What might permit for such a view? Beyond the factors outlined above (policy support, most asset classes outperforming), it is worth wondering what might happen were a successful vaccine for the COVID-19 virus to be identified and/or start becoming available in the coming months. Do not dismiss the possibility. Under such a scenario, economies might start getting more back to normal. From an investment point of view, risk-on would be the order of the day. Bonds might sell off and there could be a broadening equity market rally with rotation into cyclicals (and out of tech). Add into the mix the improved sentiment that might arise should there be a new US administration in the coming months. A Democrat-led America might be more conciliatory and more pro-trade, which would also likely be positive for emerging market assets.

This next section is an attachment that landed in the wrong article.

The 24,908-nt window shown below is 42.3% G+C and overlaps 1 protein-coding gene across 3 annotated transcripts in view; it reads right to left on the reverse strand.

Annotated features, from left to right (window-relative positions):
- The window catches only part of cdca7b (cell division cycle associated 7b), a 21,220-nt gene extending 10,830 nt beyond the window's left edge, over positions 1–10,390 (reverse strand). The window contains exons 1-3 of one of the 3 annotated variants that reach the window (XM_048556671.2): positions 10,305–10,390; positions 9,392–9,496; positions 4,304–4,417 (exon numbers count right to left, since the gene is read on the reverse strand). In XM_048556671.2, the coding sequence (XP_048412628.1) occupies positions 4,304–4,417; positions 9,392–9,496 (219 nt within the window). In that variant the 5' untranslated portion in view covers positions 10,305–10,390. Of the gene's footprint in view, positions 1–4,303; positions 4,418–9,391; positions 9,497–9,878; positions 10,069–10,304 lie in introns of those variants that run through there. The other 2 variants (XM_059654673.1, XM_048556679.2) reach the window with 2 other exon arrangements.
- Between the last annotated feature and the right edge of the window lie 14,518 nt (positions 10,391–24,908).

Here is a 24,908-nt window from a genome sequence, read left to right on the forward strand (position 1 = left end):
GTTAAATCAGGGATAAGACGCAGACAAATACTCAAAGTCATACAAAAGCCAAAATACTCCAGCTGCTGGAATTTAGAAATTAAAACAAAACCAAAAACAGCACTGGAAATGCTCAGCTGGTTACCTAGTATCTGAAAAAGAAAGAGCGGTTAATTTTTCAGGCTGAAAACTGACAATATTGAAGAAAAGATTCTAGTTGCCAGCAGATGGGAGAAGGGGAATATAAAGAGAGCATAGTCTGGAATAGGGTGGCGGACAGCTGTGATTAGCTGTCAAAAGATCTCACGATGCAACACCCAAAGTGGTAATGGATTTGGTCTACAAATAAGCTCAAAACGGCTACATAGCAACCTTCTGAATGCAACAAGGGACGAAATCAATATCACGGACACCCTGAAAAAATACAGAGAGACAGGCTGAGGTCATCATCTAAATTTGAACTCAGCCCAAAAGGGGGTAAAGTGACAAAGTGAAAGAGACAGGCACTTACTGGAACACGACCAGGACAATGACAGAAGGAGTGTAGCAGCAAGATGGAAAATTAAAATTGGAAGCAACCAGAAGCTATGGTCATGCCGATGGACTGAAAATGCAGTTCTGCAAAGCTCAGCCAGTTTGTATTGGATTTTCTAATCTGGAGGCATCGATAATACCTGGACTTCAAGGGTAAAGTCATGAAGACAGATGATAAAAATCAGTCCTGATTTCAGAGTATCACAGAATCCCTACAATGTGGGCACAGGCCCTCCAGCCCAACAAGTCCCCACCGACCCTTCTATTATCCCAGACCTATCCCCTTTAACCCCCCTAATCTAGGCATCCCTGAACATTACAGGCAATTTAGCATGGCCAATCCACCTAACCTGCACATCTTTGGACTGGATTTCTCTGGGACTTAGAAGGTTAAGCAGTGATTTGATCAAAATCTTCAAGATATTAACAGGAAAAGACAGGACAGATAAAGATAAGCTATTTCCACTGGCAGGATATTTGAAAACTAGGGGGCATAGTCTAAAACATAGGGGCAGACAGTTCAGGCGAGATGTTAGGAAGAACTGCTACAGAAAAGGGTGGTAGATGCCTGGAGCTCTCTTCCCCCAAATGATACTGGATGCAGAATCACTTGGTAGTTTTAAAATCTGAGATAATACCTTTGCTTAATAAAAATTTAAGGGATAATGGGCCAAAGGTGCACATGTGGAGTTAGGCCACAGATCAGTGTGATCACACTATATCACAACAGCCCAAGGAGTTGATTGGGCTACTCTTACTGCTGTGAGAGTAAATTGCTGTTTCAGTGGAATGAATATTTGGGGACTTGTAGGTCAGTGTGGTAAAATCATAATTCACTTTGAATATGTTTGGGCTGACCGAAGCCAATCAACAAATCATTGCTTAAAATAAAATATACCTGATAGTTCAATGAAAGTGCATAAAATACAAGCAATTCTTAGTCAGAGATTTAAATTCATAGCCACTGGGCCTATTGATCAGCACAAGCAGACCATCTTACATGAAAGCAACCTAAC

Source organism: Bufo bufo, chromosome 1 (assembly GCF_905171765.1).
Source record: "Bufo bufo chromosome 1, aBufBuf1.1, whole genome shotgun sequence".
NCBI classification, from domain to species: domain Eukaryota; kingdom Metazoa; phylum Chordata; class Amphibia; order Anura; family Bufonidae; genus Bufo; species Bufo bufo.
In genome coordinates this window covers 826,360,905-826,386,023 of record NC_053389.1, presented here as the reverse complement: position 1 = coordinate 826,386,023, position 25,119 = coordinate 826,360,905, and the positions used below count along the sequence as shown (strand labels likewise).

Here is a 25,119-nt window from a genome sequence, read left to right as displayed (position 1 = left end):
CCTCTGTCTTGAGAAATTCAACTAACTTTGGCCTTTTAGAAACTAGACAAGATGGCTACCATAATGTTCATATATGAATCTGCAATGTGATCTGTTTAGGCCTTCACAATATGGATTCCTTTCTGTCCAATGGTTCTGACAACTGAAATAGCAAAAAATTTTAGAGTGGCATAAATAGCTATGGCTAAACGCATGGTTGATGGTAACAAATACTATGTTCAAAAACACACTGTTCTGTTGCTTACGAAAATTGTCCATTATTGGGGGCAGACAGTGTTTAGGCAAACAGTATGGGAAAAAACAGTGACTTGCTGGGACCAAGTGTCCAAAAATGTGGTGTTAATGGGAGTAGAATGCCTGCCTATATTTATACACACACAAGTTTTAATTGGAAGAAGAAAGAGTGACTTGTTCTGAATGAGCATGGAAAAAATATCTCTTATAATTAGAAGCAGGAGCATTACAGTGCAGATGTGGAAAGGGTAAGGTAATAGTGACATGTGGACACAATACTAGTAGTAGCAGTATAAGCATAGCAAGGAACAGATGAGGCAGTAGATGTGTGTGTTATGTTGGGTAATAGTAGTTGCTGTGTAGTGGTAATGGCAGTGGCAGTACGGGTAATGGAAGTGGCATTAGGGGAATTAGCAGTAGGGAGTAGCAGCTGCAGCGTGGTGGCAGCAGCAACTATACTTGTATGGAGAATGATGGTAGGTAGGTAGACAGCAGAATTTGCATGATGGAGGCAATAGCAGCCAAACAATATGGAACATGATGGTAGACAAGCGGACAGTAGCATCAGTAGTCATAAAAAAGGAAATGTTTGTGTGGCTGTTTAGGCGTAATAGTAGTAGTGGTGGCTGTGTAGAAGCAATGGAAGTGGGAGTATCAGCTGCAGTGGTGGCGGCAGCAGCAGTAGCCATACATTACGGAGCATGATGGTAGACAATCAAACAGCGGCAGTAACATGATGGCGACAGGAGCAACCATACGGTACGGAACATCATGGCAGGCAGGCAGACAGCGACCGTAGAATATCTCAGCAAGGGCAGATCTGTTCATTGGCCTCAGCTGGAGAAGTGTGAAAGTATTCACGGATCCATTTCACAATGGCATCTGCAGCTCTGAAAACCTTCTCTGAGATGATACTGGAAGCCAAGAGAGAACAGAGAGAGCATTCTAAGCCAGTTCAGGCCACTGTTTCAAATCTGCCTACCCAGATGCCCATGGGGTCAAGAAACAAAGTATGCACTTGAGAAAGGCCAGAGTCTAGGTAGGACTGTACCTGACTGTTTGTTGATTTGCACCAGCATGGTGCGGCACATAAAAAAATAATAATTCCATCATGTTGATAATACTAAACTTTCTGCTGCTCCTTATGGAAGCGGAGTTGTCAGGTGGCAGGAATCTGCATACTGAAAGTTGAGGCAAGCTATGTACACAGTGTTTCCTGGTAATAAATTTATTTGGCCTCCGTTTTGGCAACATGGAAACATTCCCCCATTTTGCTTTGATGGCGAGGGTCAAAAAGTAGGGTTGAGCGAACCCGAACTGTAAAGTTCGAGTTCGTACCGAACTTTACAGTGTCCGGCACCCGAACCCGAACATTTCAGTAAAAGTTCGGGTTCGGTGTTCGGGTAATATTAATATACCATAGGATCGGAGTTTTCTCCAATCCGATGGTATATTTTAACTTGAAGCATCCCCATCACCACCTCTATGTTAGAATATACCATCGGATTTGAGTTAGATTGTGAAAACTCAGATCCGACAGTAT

The above scenario may – almost as plausibly – be a mirage. Colder weather and the return of many children to school in the northern hemisphere may spur a resurgence in the virus. Further, despite clear scientific progress on the vaccination front, a full understanding of the COVID-19 virus (and particularly how it may mutate) remains incomplete. As we have said in previous commentaries, hope is simply not a tenable strategy. Meanwhile, recent previous significant popular votes (e.g. the Brexit Referendum and the 2016 Presidential Election) have made us deeply wary of both attempting to predict outcomes and infer causality. The tensions that have emerged between the US and China, particularly in terms of technological supremacy, can’t and won’t be either simply or quickly resolved.